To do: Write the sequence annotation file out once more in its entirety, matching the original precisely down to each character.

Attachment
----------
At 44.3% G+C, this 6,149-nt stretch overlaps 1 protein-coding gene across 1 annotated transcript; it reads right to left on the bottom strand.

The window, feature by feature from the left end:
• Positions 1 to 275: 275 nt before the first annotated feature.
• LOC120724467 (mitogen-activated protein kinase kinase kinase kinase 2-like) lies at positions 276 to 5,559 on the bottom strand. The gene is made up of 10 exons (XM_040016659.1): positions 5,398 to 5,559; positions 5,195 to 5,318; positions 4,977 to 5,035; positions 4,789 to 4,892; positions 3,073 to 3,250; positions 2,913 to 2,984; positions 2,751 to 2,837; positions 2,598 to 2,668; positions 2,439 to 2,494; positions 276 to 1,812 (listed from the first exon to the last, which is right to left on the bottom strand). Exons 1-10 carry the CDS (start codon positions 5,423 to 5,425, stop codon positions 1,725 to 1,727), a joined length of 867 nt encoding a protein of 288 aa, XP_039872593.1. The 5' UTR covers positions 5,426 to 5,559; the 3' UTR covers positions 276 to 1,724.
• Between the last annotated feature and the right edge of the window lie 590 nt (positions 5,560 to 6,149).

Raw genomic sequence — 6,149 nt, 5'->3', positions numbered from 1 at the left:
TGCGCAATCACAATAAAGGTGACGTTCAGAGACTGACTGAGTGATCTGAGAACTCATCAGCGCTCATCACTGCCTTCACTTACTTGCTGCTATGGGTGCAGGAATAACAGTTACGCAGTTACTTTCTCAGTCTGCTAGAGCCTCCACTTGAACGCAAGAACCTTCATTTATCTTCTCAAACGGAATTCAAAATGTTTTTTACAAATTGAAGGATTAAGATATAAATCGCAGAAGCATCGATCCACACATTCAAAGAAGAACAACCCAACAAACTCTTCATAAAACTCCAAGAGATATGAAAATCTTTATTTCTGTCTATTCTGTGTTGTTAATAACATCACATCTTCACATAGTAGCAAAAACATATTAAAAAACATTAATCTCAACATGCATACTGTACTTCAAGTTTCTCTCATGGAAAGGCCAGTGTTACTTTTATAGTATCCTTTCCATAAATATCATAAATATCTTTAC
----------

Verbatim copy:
At 44.3% G+C, this 6,149-nt stretch overlaps 1 protein-coding gene across 1 annotated transcript; it reads right to left on the bottom strand.

The window, feature by feature from the left end:
• Positions 1 to 275: 275 nt before the first annotated feature.
• LOC120724467 (mitogen-activated protein kinase kinase kinase kinase 2-like) lies at positions 276 to 5,559 on the bottom strand. The gene is made up of 10 exons (XM_040016659.1): positions 5,398 to 5,559; positions 5,195 to 5,318; positions 4,977 to 5,035; positions 4,789 to 4,892; positions 3,073 to 3,250; positions 2,913 to 2,984; positions 2,751 to 2,837; positions 2,598 to 2,668; positions 2,439 to 2,494; positions 276 to 1,812 (listed from the first exon to the last, which is right to left on the bottom strand). Exons 1-10 carry the CDS (start codon positions 5,423 to 5,425, stop codon positions 1,725 to 1,727), a joined length of 867 nt encoding a protein of 288 aa, XP_039872593.1. The 5' UTR covers positions 5,426 to 5,559; the 3' UTR covers positions 276 to 1,724.
• Between the last annotated feature and the right edge of the window lie 590 nt (positions 5,560 to 6,149).

Raw genomic sequence — 6,149 nt, 5'->3', positions numbered from 1 at the left:
TGCGCAATCACAATAAAGGTGACGTTCAGAGACTGACTGAGTGATCTGAGAACTCATCAGCGCTCATCACTGCCTTCACTTACTTGCTGCTATGGGTGCAGGAATAACAGTTACGCAGTTACTTTCTCAGTCTGCTAGAGCCTCCACTTGAACGCAAGAACCTTCATTTATCTTCTCAAACGGAATTCAAAATGTTTTTTACAAATTGAAGGATTAAGATATAAATCGCAGAAGCATCGATCCACACATTCAAAGAAGAACAACCCAACAAACTCTTCATAAAACTCCAAGAGATATGAAAATCTTTATTTCTGTCTATTCTGTGTTGTTAATAACATCACATCTTCACATAGTAGCAAAAACATATTAAAAAACATTAATCTCAACATGCATACTGTACTTCAAGTTTCTCTCATGGAAAGGCCAGTGTTACTTTTATAGTATCCTTTCCATAAATATCATAAATATCTTTAC